FDA approves Carnexiv (carbamazepine) injection for seizures
Lundbeck announced that the FDA has approved Carnexiv (carbamazepine) injection as a short-term replacement therapy for oral carbamazepine formulations in adults with certain seizure types when oral administration is temporarily not feasible. Carnexiv received orphan drug designation for this indication and will be the first available intravenous (IV) formulation of the antiepileptic drug (AED) carbamazepine. Lundbeck plans to make Carnexiv commercially available in the United States in early 2017.
Carnexiv is a short-term (≤7 days) intravenous replacement therapy for oral carbamazepine formulations that provides continuity of care for adult patients who are unable to take carbamazepine by mouth and have the following seizure types:
- Partial seizures with complex symptomatology
- Generalized tonic-clonic seizures
- Mixed seizure patterns which include the above, or other partial or generalized seizures
As with the oral carbamazepine formulation, there is a risk of serious dermatologic reactions during treatment with Carnexiv, including toxic epidermal necrolysis (TEN) and Stevens-Johnson syndrome (SJS), as well as a risk of aplastic anemia and agranulocytosis.
“Carbamazepine has been an important treatment standard for people with epilepsy, but oral administration isn’t always possible, especially during hospitalizations or other circumstances where they are temporarily unable to take medication by mouth,” said Peter Anastasiou, president, Lundbeck North America. “As part of Lundbeck’s ongoing commitment to the epilepsy community, we are proud to offer Carnexiv to help meet the need for continuity of care for these patients.”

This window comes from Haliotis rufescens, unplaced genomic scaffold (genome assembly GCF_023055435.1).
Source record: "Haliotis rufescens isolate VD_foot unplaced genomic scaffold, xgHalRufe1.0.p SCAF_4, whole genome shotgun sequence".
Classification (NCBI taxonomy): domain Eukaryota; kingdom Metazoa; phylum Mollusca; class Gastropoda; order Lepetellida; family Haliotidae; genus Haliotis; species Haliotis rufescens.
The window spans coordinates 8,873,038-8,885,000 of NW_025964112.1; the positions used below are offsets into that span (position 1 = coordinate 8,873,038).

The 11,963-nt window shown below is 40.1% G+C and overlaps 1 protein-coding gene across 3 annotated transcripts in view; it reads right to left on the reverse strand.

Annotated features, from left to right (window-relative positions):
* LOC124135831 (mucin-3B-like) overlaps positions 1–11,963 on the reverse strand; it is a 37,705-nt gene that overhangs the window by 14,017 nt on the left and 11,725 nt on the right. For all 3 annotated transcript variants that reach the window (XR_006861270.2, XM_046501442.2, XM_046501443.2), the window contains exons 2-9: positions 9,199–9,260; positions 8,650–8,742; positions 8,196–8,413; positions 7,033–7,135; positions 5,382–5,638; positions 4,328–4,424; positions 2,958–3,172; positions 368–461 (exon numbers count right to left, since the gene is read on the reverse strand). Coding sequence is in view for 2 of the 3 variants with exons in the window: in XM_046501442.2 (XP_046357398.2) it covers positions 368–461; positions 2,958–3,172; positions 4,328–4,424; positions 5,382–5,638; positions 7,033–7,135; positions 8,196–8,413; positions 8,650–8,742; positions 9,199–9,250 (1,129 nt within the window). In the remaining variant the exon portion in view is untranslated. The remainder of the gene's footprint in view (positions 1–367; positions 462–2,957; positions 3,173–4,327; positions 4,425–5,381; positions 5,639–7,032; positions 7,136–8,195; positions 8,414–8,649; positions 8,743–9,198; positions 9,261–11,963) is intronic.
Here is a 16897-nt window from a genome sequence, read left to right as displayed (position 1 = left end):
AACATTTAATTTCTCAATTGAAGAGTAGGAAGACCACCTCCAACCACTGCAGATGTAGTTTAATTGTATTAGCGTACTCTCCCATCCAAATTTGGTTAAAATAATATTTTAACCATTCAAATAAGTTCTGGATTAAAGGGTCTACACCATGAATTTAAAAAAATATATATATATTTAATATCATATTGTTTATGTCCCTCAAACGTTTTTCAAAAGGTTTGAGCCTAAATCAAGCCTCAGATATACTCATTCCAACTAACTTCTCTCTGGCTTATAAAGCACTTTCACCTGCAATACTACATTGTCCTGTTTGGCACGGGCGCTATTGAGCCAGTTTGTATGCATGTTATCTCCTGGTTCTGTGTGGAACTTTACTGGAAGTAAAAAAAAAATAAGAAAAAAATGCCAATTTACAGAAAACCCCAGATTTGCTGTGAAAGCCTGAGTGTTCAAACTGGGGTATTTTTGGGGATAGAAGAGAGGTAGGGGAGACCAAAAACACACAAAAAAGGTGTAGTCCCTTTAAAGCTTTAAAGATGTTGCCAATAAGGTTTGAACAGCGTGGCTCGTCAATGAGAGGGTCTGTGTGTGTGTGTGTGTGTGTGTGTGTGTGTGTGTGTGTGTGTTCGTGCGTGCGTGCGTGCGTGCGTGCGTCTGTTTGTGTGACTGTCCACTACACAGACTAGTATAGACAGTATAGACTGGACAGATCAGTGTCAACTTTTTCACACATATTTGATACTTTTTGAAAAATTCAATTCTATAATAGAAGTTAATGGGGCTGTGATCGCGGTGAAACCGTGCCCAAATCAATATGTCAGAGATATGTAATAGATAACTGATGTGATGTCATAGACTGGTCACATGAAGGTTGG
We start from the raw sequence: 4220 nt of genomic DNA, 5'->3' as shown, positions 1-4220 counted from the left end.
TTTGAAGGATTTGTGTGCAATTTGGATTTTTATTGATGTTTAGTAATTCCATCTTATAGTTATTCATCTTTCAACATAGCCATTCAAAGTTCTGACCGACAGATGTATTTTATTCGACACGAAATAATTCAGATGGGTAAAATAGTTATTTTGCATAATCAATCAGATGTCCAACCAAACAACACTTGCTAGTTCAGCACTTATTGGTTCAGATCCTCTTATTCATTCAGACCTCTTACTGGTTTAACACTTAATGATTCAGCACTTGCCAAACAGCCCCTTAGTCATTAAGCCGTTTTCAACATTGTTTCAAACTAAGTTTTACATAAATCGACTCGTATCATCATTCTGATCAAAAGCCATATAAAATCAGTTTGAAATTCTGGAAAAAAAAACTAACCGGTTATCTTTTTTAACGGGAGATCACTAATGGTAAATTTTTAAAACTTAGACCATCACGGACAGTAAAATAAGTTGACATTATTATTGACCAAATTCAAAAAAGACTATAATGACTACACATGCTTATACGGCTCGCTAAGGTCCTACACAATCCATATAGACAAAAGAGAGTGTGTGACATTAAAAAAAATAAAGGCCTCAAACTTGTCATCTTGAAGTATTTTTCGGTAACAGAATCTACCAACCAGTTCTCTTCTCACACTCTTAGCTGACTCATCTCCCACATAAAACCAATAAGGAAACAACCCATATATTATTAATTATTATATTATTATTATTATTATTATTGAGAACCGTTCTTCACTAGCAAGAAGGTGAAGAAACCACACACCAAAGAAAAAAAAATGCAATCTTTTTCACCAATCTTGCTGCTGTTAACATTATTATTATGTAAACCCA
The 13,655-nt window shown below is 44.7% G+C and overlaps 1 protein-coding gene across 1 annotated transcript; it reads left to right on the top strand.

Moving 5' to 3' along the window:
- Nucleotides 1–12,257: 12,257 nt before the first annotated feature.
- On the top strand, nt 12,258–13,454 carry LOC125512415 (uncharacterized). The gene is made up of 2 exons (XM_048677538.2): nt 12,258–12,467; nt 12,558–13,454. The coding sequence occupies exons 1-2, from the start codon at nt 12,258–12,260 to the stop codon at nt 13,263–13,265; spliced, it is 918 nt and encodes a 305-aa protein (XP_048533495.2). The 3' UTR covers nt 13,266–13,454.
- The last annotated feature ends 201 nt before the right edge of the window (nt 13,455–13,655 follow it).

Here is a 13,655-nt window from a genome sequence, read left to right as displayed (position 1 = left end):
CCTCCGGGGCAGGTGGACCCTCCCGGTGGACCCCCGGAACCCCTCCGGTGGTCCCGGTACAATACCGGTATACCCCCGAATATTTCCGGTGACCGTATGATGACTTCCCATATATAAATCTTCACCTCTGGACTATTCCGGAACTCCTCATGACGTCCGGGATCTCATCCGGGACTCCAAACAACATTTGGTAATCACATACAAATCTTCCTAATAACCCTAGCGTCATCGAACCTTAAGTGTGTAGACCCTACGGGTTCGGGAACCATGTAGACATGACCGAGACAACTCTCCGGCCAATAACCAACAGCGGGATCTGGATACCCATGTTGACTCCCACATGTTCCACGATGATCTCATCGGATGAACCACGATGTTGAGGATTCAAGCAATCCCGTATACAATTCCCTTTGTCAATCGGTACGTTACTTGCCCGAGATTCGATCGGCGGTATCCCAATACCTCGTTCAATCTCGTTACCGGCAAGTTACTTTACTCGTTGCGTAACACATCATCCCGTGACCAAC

Partial seizures and generalized tonic-clonic seizures can often be difficult to control. As a result, many patients with epilepsy are on a daily regimen of one or more AEDs that has been carefully adjusted to obtain a therapeutic response. Switching or an abrupt discontinuation of AEDs can lead to seizure recurrence or breakthrough seizures.
Researchers at the University of Minnesota College of Pharmacy helped conduct early clinical proof-of-concept studies, which were instrumental in developing the formulation of Carnexiv, making intravenous administration possible. James Cloyd, PharmD, Angela Birnbaum, Ph.D., and Ilo E. Leppik, M.D., at the University of Minnesota partnered closely with Lundbeck during the clinical trial and approval process for Carnexiv.
“Carbamazepine is very difficult to make as an aqueous-based injectable formulation, which means that doctors have not had an IV formulation of the drug available when needed. This approval is the result of years of work to create a novel and stable injection formulation to support patients who need an alternative to oral carbamazepine,” said Cloyd, director of the Center for Orphan Drug Research at the University of Minnesota College of Pharmacy. “We’re proud to partner with Lundbeck and appreciate the company's dedication to overcoming development challenges and making this therapy option available for patients and clinicians.”